Tonight, in New York City at the IFC theater, a new documentary about folk singer/political activist will open. Directed by Kenneth Bowser, it’s titled, after one of his greatest songs, "Phil Ochs: There But For Forture," and it will debut in at last nine other cities between now and March. I’ve screened it, and it’s quite excellent, with commentary by, among others, Sean Penn, Tom Hayden, Joan Baez, Christopher Hitchens, Bill Bragg, Paul Krassner and Peter Yarrow.
There’s plenty of music, of course, from "I Ain’t A-Marchin’ Anymore" to one of my favorites, "Tape From California," but it is also relentlessly political, like Phil. It also does not shy away from the drinking and bi-polar horrors of his final years, culminating in his death by hanging at the age of 35 in 1976.
Thursday morning, Democracy Now! will feature interviews with the director and with Phil’s brother Michael Ochs. The New York Times reviewed the film today.
When I previewed all of this here a few days ago, I promised I would later write about my own experiences with Phil. As senior editor at Crawdaddy magazine, I happened to meet and hang out a bit with Phil for a couple of years in the early to mid-1970s, mainly during his less manic periods. Before that, in August of 1968, I had rubbed shoulders with him at the infamous Democratic convention protests in Chicago. Like me, he had campaigned for Eugene McCarthy and ended up in the streets (as the movie makes clear), and sang for the bloodied protestors after the ultimate "police riot," a night I’ll never forget.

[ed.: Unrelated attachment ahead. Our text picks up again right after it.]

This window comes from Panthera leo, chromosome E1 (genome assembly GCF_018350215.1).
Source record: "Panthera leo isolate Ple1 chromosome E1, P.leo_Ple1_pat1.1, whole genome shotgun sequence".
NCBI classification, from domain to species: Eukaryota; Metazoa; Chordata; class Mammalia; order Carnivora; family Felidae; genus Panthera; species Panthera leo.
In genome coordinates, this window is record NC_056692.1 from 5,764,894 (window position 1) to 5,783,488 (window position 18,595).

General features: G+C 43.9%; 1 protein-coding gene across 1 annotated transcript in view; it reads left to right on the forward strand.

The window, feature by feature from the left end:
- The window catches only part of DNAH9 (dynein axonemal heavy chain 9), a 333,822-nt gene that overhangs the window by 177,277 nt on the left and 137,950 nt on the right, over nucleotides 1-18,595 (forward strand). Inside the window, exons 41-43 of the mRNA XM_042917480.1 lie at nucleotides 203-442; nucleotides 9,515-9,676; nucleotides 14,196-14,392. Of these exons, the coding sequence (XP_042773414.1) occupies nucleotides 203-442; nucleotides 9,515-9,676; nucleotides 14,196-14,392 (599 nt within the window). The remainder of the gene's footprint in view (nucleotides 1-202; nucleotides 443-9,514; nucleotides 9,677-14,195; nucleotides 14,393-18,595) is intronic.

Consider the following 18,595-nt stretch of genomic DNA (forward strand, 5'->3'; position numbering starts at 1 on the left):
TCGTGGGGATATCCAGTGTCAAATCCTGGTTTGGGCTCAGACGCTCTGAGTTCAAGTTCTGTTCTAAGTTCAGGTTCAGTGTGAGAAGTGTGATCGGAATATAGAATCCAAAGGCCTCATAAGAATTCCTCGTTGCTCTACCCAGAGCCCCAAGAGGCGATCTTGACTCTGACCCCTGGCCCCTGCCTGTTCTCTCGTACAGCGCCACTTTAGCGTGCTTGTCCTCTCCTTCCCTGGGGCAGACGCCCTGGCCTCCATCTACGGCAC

When Phil went to Chile to get a look at the Allende reforms, one of my best friends, Stew Albert, went with him, and Stew later wrote a major piece for Crawdaddy on the trip and getting close to the Chilean folk singer Victor Jara. Of course, Jara was later seized during the Pinochet coup, tortured, and killed, and this had a devastating impact on Phil (again, nicely shown in the film).
Whenever I chatted with Phil, he was courteous, fun and still quoting liberally, so to speak, from the day’s newspapers. Unfortunately, he had severe writer’s block and was drinking heavily, which somehow did not top him from organizing a very successful benefit for Chile and the "War Is Over" rally in Central Park. I also spent some time with him when he was singing for Ramsey Clark in his race for the U.S. Senate. The one time I saw him during his "Phil Ochs is dead, I am John Train" period he was getting tossed out of a party at William Kunster’s home after he started swinging a golf club over his head.
When Crawdaddy expired in 1979, Michael Ochs, a noted photo archivist, bought our complete collection.
Well, I had intended to write more, but I think I should leave it there, it’s a bit painful, and I plan to interview director Bowser about the film later this week.